Motion activated light box
- Raspberry Pi Zero (or Zero W)
- Pimoroni Automation hat
- Connecting cables & jumper leads
- PIR sensor
- Cheap light box
Step 1 - Strip out the light box internals, keeping the LEDs
Step 2: I wanted to check that the LEDs would operate on the 5V output from a Raspberry Pi so I hooked it up to my bench power supply. I could go as high as 6V if needed.
Step 3: Remove all the insides from the light box including the battery compartment.
Step 4: Connect up the LED strip to the output (1) and 5V supply on the automation pHAT. The outputs are actually switchable connections to the ground and can be controlled with the Python library.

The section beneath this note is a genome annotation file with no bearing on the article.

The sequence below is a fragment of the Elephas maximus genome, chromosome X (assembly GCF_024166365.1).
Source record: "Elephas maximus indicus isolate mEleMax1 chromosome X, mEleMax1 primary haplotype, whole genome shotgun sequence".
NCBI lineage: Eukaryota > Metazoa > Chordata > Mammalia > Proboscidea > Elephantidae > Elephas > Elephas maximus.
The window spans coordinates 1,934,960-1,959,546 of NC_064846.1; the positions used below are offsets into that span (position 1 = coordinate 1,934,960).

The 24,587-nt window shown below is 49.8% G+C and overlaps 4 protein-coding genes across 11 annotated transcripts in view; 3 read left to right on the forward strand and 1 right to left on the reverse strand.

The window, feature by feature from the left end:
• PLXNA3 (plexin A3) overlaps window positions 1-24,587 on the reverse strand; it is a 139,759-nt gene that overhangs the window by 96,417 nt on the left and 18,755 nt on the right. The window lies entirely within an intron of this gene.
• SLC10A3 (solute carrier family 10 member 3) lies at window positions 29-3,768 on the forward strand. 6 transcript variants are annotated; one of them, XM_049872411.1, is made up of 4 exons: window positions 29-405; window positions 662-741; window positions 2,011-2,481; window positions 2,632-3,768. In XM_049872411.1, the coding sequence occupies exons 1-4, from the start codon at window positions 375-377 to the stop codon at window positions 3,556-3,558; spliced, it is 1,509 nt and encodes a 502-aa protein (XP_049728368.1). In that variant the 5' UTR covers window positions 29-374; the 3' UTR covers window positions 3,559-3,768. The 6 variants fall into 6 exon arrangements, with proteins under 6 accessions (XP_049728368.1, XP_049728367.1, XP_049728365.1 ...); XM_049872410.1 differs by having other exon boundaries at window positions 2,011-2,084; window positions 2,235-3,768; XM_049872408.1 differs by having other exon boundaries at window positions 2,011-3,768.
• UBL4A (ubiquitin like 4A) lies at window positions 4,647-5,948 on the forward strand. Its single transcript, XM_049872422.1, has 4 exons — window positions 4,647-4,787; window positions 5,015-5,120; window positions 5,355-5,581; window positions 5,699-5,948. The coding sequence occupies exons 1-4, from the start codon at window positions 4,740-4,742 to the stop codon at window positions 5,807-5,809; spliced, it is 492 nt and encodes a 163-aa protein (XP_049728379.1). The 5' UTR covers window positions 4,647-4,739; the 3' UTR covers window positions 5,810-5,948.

Step 5: Connect up the PIR and calibrate.
The PIR is relatively easy to use and has a very simple python command if using GPIO Zero, as I'm using the automation pHAT I decided on a different approach to detecting if the PIR had been triggered. I connected the VCC and Ground input to the automation pHAT. The signal was then connected to analogue input 1 and the incoming voltage read. The voltage would swing between 0.2V (no motion detected) to 3.31V (motion detected). By looking for this voltage on analogue input 1 a motion detection could be triggered.